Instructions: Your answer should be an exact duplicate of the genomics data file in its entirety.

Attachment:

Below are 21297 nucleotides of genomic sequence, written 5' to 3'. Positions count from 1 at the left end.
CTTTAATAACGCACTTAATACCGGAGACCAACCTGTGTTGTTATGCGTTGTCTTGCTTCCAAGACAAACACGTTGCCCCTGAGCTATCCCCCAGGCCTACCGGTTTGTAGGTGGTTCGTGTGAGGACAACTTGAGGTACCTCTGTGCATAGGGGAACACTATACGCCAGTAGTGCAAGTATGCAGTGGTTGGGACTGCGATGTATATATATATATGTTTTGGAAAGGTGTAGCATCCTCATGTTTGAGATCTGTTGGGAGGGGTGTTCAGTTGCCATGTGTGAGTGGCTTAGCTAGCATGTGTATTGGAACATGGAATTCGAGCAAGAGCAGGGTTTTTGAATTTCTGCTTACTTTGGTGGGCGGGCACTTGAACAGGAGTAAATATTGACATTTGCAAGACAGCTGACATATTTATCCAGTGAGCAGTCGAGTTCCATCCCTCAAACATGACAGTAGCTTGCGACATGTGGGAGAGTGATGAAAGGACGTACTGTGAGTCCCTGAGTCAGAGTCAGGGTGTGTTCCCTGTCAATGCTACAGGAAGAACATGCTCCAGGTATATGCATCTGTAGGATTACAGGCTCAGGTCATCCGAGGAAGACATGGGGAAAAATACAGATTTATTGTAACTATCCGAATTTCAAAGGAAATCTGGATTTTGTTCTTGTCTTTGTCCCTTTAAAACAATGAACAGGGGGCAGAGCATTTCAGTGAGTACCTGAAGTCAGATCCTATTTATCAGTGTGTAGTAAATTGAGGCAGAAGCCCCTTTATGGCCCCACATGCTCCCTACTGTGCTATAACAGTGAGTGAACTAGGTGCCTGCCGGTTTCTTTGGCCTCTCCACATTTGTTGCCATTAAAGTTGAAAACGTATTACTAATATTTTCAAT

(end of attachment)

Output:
Below are 21297 nucleotides of genomic sequence, written 5' to 3'. Positions count from 1 at the left end.
CTTTAATAACGCACTTAATACCGGAGACCAACCTGTGTTGTTATGCGTTGTCTTGCTTCCAAGACAAACACGTTGCCCCTGAGCTATCCCCCAGGCCTACCGGTTTGTAGGTGGTTCGTGTGAGGACAACTTGAGGTACCTCTGTGCATAGGGGAACACTATACGCCAGTAGTGCAAGTATGCAGTGGTTGGGACTGCGATGTATATATATATATGTTTTGGAAAGGTGTAGCATCCTCATGTTTGAGATCTGTTGGGAGGGGTGTTCAGTTGCCATGTGTGAGTGGCTTAGCTAGCATGTGTATTGGAACATGGAATTCGAGCAAGAGCAGGGTTTTTGAATTTCTGCTTACTTTGGTGGGCGGGCACTTGAACAGGAGTAAATATTGACATTTGCAAGACAGCTGACATATTTATCCAGTGAGCAGTCGAGTTCCATCCCTCAAACATGACAGTAGCTTGCGACATGTGGGAGAGTGATGAAAGGACGTACTGTGAGTCCCTGAGTCAGAGTCAGGGTGTGTTCCCTGTCAATGCTACAGGAAGAACATGCTCCAGGTATATGCATCTGTAGGATTACAGGCTCAGGTCATCCGAGGAAGACATGGGGAAAAATACAGATTTATTGTAACTATCCGAATTTCAAAGGAAATCTGGATTTTGTTCTTGTCTTTGTCCCTTTAAAACAATGAACAGGGGGCAGAGCATTTCAGTGAGTACCTGAAGTCAGATCCTATTTATCAGTGTGTAGTAAATTGAGGCAGAAGCCCCTTTATGGCCCCACATGCTCCCTACTGTGCTATAACAGTGAGTGAACTAGGTGCCTGCCGGTTTCTTTGGCCTCTCCACATTTGTTGCCATTAAAGTTGAAAACGTATTACTAATATTTTCAAT